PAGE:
“The vineyard was conceived after David Millington visited California (USA), on business as an agricultural consultant.”
“The area he visited was so young in history, it was realised that the land his family owed back home with the Roman city of Uriconium being under part of it was so rich in history, the idea of planting a vineyard was born. After all the Romans grew the vine at Wroxeter some 2000 year ago.”
Wine growing author Gillian Pearkes, who was considered an authority on wine growing in England was contacted for advice. Over a two year period in the early 1990’s visits were made to Gillian’s vineyard, Yearlstone Vineyard, where Gillian gave instruction on how to grow and look after the vines and the wine making process. Many of the older English and Welsh vineyard owe their existence to the late Gillian Pearks.
“On Gillian’s advice 4 varieties of vine were chosen, purchased and then planted in early 1991. The first vintage (crop) of grape at Wroxeter vineyard was produced from the 1992 harvest.”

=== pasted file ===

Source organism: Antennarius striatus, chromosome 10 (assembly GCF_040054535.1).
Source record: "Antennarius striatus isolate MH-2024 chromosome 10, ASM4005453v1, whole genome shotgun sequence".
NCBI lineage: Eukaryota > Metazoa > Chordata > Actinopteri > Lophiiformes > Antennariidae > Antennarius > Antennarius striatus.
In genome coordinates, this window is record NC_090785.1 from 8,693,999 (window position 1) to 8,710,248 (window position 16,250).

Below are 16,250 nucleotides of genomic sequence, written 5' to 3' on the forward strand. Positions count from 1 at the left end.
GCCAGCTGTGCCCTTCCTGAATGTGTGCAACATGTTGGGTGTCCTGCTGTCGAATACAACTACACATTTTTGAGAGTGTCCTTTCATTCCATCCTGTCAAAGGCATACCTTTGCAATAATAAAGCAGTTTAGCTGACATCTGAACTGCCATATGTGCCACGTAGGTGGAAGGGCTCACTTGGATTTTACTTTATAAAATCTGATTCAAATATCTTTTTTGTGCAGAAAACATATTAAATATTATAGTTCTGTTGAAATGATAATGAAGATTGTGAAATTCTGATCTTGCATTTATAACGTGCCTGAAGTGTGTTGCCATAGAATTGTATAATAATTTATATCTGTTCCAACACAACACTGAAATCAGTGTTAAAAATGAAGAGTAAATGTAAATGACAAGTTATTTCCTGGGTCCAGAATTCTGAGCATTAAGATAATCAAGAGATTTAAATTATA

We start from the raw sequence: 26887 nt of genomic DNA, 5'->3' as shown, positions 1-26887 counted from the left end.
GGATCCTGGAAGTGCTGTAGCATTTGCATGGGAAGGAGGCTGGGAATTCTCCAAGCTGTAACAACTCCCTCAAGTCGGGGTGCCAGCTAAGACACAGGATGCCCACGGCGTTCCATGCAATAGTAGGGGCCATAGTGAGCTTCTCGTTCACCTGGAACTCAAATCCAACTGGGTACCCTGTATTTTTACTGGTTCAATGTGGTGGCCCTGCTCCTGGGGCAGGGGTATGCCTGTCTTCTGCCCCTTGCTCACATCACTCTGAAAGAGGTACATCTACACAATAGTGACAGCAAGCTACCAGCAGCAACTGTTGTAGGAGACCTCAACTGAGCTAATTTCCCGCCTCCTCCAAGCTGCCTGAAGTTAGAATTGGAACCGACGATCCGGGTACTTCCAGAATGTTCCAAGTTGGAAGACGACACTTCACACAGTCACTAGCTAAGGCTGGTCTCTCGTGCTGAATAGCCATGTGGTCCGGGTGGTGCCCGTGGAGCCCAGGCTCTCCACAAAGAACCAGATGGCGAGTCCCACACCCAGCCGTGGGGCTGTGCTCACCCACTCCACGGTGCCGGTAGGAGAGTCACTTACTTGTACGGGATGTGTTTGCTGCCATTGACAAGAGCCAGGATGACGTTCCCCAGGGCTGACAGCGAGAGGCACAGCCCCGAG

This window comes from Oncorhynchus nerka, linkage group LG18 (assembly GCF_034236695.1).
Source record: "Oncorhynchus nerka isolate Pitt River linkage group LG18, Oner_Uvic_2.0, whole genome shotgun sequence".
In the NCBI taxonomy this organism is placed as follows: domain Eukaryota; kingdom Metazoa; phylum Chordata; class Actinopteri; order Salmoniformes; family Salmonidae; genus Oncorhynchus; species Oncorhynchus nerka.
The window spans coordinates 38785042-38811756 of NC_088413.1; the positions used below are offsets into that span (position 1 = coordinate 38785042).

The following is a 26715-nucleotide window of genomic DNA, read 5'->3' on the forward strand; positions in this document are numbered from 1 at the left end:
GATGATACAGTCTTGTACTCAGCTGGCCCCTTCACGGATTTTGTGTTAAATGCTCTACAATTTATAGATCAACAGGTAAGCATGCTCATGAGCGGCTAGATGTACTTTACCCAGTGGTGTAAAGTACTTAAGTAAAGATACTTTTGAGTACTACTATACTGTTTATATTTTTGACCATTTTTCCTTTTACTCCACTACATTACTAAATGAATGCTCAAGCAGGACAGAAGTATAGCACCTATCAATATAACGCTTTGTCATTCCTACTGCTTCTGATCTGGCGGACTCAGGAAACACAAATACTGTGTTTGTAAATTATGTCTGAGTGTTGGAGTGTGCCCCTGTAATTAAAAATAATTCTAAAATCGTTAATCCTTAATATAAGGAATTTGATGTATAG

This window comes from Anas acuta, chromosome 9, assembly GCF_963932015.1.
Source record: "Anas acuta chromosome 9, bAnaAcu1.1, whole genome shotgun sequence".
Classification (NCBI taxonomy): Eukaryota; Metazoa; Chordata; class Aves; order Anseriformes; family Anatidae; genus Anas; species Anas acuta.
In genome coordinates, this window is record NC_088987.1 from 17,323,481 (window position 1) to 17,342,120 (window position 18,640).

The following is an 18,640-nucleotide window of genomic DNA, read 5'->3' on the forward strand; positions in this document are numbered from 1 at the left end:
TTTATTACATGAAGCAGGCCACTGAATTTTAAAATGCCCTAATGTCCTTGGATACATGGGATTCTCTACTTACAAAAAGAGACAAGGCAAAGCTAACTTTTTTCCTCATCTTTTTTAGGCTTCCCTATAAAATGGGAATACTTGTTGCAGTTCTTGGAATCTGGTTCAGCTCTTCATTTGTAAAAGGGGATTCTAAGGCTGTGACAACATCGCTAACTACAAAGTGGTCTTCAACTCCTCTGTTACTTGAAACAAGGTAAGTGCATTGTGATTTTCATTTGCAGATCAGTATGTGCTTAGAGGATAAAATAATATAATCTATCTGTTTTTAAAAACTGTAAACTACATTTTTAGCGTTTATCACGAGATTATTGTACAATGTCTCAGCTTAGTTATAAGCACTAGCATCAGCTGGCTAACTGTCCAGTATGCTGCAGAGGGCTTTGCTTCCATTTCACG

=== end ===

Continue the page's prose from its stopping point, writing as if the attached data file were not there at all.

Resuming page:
This was a very big achievement in wine growing terms to have a crop so soon after planting as it is widely accepted it is usually 3 or 4 years for white grapes and 5 or 6 years for red grapes before first harvest.
“Not long after planting the vineyard in 1991 the local planning authority decided for some reason that vine growing was an industrial process and took the Millington family to court saying that the vines needed industrial planning permission.”
As it was a green field site next to an ancient scheduled monument that was never going to be given and that the vineyard had to be removed, thus various court appearances in various courts were made. Eventually in The High Court of Appeal the Millington family won their case and case law was written. Vine growing and Wine making is an agricultural use of land, This Judgment is still being used today in many cases.